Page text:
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Florida Boardwalk Animal Fact Sheet
STRIPED SKUNK
Mephitis mephitis

Range:
Southern Canada through most of the United States to northern Mexico The skunk belongs to the family Mustelidae along with the badger, weasel, mink and otter. All mustelids have musk or stink glands at the base of the tail but the skunk is the best known owner of these and can squirt a nauseating fluid at its enemies.

Skunks live in burrows that they dig for themselves or in abandoned burrows of badgers, foxes or woodchucks, or under buildings, denning up by day and only coming out at night to forage. Although not true hibernators, most skunks, especially those in the northern parts of their range, settle down in their dens and sleep for long periods during the cold weather. The dens are lined with dry leaves and grass. Occasionally several skunks den together.

When disturbed or attacked a skunk lowers its head, erects its tail, stamps a warning with its front paws and, if this does not deter the enemy, turns its back and squirts an amber-colored foul-smelling fluid from its anal glands for as far as 12 feet with unerring accuracy. This pungent spray can cause temporary blindness if it touches the eyes and its odor can be detected half-a-mile away. A striped skunk will turn its back to a predator and eject its fluid at the enemy. A spotted skunk may discharge from a "hand-stand" position. Interestingly, skunks apparently don't like the smell of their spray. They prefer to flee and save the chemical onslaught only for threats they can't elude.

Most predators give skunks a wide berth but pumas and bobcats occasionally kill and eat them when their usual prey is scarce. Only the great horned owl preys regularly on the skunk and it usually has a noticeable odor of skunk about it. Many skunks are killed every year on the road by cars, particularly at dusk. They have never learned to run away from a car but stand their ground and eject their fluid in futile defiance, as if at a predator.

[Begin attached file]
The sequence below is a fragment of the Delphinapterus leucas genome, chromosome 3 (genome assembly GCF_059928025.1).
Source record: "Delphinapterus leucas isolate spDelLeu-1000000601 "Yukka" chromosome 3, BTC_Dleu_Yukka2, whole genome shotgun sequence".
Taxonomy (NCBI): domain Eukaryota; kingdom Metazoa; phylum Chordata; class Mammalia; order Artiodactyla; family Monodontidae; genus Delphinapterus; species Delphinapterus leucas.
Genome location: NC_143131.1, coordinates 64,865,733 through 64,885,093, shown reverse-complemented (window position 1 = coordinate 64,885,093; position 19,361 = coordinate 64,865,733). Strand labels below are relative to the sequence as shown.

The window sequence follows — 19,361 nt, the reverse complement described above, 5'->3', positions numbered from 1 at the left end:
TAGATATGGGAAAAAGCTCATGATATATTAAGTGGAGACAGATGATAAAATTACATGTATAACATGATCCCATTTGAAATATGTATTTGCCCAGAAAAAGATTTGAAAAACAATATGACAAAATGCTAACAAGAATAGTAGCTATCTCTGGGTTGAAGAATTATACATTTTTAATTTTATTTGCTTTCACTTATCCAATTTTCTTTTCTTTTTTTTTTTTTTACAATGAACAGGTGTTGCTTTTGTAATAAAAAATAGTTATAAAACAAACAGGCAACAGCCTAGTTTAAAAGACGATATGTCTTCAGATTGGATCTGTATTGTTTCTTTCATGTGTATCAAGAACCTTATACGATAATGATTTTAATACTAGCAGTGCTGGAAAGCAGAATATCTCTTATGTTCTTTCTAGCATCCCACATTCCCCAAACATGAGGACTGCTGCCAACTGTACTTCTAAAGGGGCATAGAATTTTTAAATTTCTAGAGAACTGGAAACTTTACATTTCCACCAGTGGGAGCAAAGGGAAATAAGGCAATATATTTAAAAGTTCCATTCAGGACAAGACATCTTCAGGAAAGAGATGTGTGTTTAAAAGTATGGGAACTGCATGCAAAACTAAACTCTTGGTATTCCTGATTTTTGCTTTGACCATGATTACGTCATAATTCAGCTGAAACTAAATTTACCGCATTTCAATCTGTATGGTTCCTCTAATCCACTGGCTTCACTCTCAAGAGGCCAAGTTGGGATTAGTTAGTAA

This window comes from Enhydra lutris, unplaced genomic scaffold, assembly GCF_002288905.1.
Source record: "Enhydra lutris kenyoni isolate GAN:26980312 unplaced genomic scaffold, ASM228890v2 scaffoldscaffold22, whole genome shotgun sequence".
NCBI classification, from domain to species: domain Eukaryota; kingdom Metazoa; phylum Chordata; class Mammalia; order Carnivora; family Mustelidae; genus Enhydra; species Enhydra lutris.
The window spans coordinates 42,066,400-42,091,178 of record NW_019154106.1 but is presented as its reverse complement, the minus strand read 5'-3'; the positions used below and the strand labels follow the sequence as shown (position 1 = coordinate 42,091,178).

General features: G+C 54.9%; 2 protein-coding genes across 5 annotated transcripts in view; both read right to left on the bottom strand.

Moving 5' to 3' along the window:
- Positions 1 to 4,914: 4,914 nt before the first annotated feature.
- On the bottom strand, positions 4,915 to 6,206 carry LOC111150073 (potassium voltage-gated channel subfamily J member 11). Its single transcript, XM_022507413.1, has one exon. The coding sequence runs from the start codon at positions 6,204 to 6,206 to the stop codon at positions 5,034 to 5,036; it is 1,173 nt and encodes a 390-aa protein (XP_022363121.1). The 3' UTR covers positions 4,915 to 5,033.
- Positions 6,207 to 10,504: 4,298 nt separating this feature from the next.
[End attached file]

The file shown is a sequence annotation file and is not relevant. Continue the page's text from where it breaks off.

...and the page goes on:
Habitat: Woods, plains and desert areas
Diet: Mainly insects such as beetles, crickets, grasshoppers and caterpillars. They will also take mice, frogs, eggs, small birds and crayfish. As the winter approaches the striped skunk becomes fat, adding leaves, grain, nuts and carrion to its diet.
Status: Least Concern (IUCN)
Approximate Dimensions of Adult: Weight: 6 - 14 lbs.
Height: 24"- 30" long including tail of 8" (females are somewhat smaller)
Lifespan: 10 - 12 years in captivity
Reproduction & Offspring:

Gestation: 42-63 days. Offspring: 4 - 5, occasionally up to 10. Breeding takes place in late winter or early spring preceded by boisterous but relatively harmless fighting among the males. The young, or kit, are born in the den and weigh about an ounce at birth, are blind, hairless and toothless but the black and white pattern shows plainly on the skin. Its eyes open in 21 days and it is weaned in 6-7 weeks but towards the end of this period it is taken on hunting trips by its mother. By the autumn, the family breaks up and each youngster goes its own way to fend for itself. Skunks become mature in about a year.


 

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